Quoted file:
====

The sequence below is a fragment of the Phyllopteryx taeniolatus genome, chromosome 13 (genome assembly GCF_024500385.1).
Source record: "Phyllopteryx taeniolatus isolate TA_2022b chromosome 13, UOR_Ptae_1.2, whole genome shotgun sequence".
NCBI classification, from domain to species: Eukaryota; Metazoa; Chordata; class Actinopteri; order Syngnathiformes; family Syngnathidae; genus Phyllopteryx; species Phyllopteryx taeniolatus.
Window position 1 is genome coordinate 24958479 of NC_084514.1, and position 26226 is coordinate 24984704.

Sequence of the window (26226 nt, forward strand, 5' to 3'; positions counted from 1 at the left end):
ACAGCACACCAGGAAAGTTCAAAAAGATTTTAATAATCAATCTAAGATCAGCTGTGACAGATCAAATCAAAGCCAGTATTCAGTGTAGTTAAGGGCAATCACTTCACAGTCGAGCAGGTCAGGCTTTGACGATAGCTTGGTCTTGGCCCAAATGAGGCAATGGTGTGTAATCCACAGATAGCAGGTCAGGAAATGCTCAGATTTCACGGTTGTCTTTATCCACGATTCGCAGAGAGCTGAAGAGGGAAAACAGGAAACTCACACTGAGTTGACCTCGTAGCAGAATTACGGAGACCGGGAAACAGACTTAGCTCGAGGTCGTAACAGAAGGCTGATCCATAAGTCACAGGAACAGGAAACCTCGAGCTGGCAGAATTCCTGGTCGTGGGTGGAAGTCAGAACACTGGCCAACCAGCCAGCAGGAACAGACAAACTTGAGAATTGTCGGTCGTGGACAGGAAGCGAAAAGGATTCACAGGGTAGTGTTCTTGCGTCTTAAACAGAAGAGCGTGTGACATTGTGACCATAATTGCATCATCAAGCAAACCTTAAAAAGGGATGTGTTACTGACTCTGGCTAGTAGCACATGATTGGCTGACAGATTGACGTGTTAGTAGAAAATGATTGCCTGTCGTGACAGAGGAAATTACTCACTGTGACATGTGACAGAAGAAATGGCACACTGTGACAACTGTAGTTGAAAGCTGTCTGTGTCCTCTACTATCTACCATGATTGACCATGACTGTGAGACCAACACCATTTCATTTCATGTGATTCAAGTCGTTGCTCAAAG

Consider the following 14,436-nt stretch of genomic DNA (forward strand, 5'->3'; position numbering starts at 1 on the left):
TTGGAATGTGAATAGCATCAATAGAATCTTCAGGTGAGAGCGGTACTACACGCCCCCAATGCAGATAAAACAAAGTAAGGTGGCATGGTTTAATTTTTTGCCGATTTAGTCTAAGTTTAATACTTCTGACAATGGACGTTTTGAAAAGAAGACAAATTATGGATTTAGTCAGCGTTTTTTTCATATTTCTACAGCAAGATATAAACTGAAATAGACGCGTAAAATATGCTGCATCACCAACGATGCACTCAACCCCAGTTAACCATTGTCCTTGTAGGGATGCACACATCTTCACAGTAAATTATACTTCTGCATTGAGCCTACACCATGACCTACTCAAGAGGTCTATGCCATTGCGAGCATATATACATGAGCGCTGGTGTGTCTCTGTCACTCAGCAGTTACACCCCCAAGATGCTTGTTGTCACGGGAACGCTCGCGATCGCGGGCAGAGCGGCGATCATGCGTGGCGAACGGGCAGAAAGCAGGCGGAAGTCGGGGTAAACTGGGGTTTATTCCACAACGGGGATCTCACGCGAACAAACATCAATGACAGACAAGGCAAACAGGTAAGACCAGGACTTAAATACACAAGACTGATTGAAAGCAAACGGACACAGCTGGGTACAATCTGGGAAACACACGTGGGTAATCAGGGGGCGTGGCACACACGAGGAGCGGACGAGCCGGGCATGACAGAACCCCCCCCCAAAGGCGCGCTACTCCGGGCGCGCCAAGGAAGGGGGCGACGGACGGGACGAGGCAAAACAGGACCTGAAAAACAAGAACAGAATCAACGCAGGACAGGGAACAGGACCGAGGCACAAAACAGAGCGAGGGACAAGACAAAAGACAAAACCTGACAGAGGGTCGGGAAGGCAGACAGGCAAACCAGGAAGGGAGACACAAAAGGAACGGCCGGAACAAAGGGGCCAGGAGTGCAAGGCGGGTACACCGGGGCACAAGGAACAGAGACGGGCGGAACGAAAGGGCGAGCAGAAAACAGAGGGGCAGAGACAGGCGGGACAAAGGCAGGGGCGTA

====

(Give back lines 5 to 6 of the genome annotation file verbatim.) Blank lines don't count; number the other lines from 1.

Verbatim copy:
Sequence of the window (26226 nt, forward strand, 5' to 3'; positions counted from 1 at the left end):
ACAGCACACCAGGAAAGTTCAAAAAGATTTTAATAATCAATCTAAGATCAGCTGTGACAGATCAAATCAAAGCCAGTATTCAGTGTAGTTAAGGGCAATCACTTCACAGTCGAGCAGGTCAGGCTTTGACGATAGCTTGGTCTTGGCCCAAATGAGGCAATGGTGTGTAATCCACAGATAGCAGGTCAGGAAATGCTCAGATTTCACGGTTGTCTTTATCCACGATTCGCAGAGAGCTGAAGAGGGAAAACAGGAAACTCACACTGAGTTGACCTCGTAGCAGAATTACGGAGACCGGGAAACAGACTTAGCTCGAGGTCGTAACAGAAGGCTGATCCATAAGTCACAGGAACAGGAAACCTCGAGCTGGCAGAATTCCTGGTCGTGGGTGGAAGTCAGAACACTGGCCAACCAGCCAGCAGGAACAGACAAACTTGAGAATTGTCGGTCGTGGACAGGAAGCGAAAAGGATTCACAGGGTAGTGTTCTTGCGTCTTAAACAGAAGAGCGTGTGACATTGTGACCATAATTGCATCATCAAGCAAACCTTAAAAAGGGATGTGTTACTGACTCTGGCTAGTAGCACATGATTGGCTGACAGATTGACGTGTTAGTAGAAAATGATTGCCTGTCGTGACAGAGGAAATTACTCACTGTGACATGTGACAGAAGAAATGGCACACTGTGACAACTGTAGTTGAAAGCTGTCTGTGTCCTCTACTATCTACCATGATTGACCATGACTGTGAGACCAACACCATTTCATTTCATGTGATTCAAGTCGTTGCTCAAAG